Reading List: Tomato Troubles, Food Poisoning’s Costs & a Food Blogger Challenge

by in Food News, March 5, 2010

tomatoes

In this week’s nutrition news: A new study shows that weight loss may reverse artery clogging, shrimp allergy findings and restaurants are dropping pricey tomatoes from their menus.

Shed Pounds, Open Clogged Arteries
Research shows that gaining weight by eating the wrong foods can clog your arteries and up your chances for a heart attack and stroke. A new study now shows this idea works in reverse, too. If you lose weight, it can help unclog your arteries and stave off heart attacks or stroke. Researchers looked at middle-aged people with heart disease and diabetes and found that those who lost more than 12 pounds over two years lowered their artery-clogging plaque deposits. Conclusion: Maintaining your healthy diet over the long run is what really makes a difference.

Tomatoes Cut From Menus
If you’re dining at Wendy’s anytime soon, you’ll need to request tomatoes on your next burger. The unusually cold weather in Florida this winter destroyed 70% of the state’s tomato crops. Since Florida is the U.S.’s main tomato source this time of year, this means prices are soaring. Some restaurants are holding the tomato topping on sandwiches unless requested, while other places just aren’t buying any. The good news is Florida will harvest their new tomato crop in April, which will bring tomato prices back down.

The Costs of Food Poisoning
Every week, it seems like we have news about a new food recall — something or other is always tainted with a bacteria. But here’s the big picture: All those recalls and illnesses caused by the contaminated food costs the U.S. $152 billion a year (that’s a billion with a “b!”). Each year, there are 76 million cases of food poisoning, including 5,000 deaths, according to Centers for Disease Control estimates. Take a look at this USA Today video and see how scary food poisoning can be — especially for higher-risk folks like children. The U.S. Senate is getting ready to vote on a food safety legislation to help make the foods we eat safer; it’s a step in the right direction.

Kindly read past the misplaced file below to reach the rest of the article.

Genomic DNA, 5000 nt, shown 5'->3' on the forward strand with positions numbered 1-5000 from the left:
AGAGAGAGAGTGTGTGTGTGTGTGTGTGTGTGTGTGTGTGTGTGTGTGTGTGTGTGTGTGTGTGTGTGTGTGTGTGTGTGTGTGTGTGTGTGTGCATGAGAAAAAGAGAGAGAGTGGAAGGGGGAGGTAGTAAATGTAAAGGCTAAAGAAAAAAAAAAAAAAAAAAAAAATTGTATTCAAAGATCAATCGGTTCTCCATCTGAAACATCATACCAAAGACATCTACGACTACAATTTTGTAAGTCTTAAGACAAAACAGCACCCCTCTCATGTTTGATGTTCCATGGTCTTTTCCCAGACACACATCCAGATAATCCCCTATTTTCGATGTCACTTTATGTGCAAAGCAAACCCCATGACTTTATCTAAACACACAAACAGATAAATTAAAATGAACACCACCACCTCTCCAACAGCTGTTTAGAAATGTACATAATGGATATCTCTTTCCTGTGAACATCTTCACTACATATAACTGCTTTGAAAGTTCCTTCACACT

A Food Blogger Challenge
She’s not a chef or nutritionist, but NourishedKitchen.com blogger Jennifer McGruther loves to write about food. Recently, she challenged her readers to eat real food (i.e. nothing processed) for one month. More than 900 folks signed up for the challenge, and many found it was more difficult than they thought! Jennifer advised her readers to toss processed items such as margarine, processed cheeses, refined salt and dried pastas. The positive here is that you have to eat more fruits and veggies, but you don’t want to take it too far. Milk is processed in order to kill off bacteria that cause illness and many other processed foods such as cereals, canned, and jarred foods can also be part of a healthy diet. Could you eat “real food” for a month?

Boiling Shrimp Helps Cut Allergies
We’ve talked about nut allergies before, but shrimp is another big food allergy, affecting one in 50 Americans. A new study shares good news with affected seafood lovers: Boiling shrimp can help cut the allergic effect. The study tested boiling shrimp extract for 10 minutes and it helped reduce its allergenic properties (meaning it had much less of the stuff that causes problems). We’ll need to see future studies done with humans, but this is the first step in the right direction.

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Comments (2)

  1. I'm not all that excited about "new" legislation to help make the foods we eat safer. Odds are they are regulations that will only benefit the biggest producers and suppliers. The big guys are happy about them because they push organic and sustainable, small and local producers out of the market.

    That's all we need.

  2. Julie says:

    I'm with RoosterTeacher once again. Safety laws seem to reward the big companies that were the main offenders and punish the small producers who weren't sickening people in the first place.
    The more restrictions you have, the harder it is for small producers. Rule out the small producers and you have virtual monopolies on some food products. That's when tainted food really becomes a problem: When a source that is virtually the only source gets something bad in a batch. If we had tons of small producers, one bad batch wouldn't affect the whole country.

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